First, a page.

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Archive for the tag “missouri”

Court’s Determination of Church’s Voting Membership Upheld

This is from religionclause.blogspot.com which you can find here:

“In Fairfield Pentecostal Church v. Johnson, (LA App., June 3, 2015), a Louisiana state appeals court upheld a trial court’s decision determining a church’s voting membership for purposes of a special vote on whether to dismiss the pastor, saying in part:

The trial court determined at the hearing that none of the members on the original roll had been disfellowshipped; and it allowed another list of members gathered in November 2013 by Reverend Franks, who had kept no roll since his installment in 2010, to be counted toward the membership roll. In order to prevent the solicitation of new members for purposes of litigation, the trial court limited the membership to these two lists. We can think of no more equitable solution.”

You can learn more about this issue here.

SCOTUS Weighs in on Police Shooting

By now almost everyone knows about the police shooting that is the subject of controversy in Ferguson, Missouri. By coincidence, the Supreme Court of the United States has recently weighed in on a different police shooting in the matter of Tolan v. Cotton, 134 S.Ct. 1861 (2014).

In Tolan, a police officer patrolling a neighborhood decided to look up a particular car’s license plate number in the state’s database to determine whether it was stolen. At the time the car was being driven by Plaintiff. The officer accidentally entered the wrong license plate number when he searched the database by mistyping a single number. The incorrect number happened to be that of an actual stolen car, which the officer therefore mistakenly believed was the car being driven by Plaintiff. As a result, the police officer pursued Plaintiff to his destination.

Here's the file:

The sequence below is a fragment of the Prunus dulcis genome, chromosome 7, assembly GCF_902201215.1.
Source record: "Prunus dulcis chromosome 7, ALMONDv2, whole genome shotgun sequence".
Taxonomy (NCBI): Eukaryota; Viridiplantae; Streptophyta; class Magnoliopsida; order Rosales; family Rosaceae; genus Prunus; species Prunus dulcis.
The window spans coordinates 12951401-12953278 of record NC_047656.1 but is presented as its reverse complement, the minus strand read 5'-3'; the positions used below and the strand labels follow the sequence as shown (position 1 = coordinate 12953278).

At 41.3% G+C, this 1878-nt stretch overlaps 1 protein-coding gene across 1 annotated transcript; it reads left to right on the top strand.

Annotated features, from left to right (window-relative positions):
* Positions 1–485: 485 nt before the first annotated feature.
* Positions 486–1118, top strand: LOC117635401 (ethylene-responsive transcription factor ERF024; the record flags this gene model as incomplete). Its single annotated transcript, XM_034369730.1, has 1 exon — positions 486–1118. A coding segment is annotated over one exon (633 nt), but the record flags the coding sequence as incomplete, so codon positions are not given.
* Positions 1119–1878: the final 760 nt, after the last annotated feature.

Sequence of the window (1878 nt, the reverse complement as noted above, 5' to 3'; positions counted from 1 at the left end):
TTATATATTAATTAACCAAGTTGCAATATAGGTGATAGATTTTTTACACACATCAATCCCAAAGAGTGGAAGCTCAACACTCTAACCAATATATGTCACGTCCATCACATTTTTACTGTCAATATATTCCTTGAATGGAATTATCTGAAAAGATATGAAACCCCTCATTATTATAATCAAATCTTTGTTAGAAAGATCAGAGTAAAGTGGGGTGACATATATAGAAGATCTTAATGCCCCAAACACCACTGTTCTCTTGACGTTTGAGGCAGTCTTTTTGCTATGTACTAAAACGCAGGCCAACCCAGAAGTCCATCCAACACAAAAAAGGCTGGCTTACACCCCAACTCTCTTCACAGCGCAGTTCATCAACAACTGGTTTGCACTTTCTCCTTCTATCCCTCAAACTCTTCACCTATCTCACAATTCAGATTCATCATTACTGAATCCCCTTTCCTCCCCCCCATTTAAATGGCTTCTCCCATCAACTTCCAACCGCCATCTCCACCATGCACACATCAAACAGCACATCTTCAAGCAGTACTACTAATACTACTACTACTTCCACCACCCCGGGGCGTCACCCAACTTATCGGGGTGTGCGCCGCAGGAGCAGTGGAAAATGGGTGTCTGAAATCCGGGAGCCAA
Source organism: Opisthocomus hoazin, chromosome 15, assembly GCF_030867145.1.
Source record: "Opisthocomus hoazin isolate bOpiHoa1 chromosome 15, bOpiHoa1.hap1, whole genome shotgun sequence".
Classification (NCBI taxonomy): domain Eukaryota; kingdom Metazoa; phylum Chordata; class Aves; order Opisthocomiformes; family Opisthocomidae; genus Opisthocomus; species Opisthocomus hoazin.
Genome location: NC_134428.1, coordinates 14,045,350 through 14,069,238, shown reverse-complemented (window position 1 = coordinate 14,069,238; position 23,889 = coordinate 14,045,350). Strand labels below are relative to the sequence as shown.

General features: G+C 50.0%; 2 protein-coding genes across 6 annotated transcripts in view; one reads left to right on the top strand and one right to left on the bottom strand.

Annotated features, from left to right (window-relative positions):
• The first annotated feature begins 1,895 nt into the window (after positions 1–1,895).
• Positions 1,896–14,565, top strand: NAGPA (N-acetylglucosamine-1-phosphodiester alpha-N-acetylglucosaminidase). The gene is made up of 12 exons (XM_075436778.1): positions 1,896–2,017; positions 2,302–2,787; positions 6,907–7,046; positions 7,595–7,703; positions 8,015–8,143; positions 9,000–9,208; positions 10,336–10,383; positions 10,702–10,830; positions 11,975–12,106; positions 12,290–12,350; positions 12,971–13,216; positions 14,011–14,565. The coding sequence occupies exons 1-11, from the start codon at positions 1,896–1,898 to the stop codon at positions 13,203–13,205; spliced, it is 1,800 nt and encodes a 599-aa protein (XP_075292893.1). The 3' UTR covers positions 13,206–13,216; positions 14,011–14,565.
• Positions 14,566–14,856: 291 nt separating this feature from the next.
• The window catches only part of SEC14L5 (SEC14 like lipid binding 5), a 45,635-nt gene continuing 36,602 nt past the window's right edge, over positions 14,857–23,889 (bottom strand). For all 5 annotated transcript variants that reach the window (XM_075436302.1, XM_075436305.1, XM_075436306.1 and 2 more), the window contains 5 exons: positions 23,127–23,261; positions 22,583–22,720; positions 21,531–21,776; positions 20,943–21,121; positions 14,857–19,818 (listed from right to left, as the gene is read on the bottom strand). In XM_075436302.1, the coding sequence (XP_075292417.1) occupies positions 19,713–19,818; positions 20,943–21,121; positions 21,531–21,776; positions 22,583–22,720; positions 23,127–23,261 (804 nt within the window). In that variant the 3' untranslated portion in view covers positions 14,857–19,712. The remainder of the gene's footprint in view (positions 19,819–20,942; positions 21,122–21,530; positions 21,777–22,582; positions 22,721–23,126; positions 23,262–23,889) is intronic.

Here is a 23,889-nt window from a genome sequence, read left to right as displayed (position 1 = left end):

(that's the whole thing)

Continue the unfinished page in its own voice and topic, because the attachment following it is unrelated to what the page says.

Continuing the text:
Plaintiff was going home, where he lived with his parents, to spend time with his cousin who was also in the car. Plaintiff and his cousin were sitting on the porch of his house when the police officer approached them with his gun drawn. Plaintiff complied with the officer’s commands. Not long after, Plaintiff’s mother and father exited the house because of all of the commotion outside and were also commanded to take a specific posture by the police officer at gunpoint. At all times all of the parties denied stealing the car.

During their interaction with the police officer, Plaintiff and his mother claimed that the officer grabbed the mother’s arm and slammed her against the garage door and caused her to fall. The officer denies having done this. Due to the officer’s alleged interaction with his mother, Plaintiff said “[g]et your [f—ing] hands off my mom” and rose from the ground, contrary to the commands given to him by the officer (Plaintiff claims he rose to his knees while the officer claims he got to his feet). Plaintiff’s rising led to the officer, without a verbal warning, shooting Plaintiff in his lung and liver from a distance of about 15 to 20 feet away.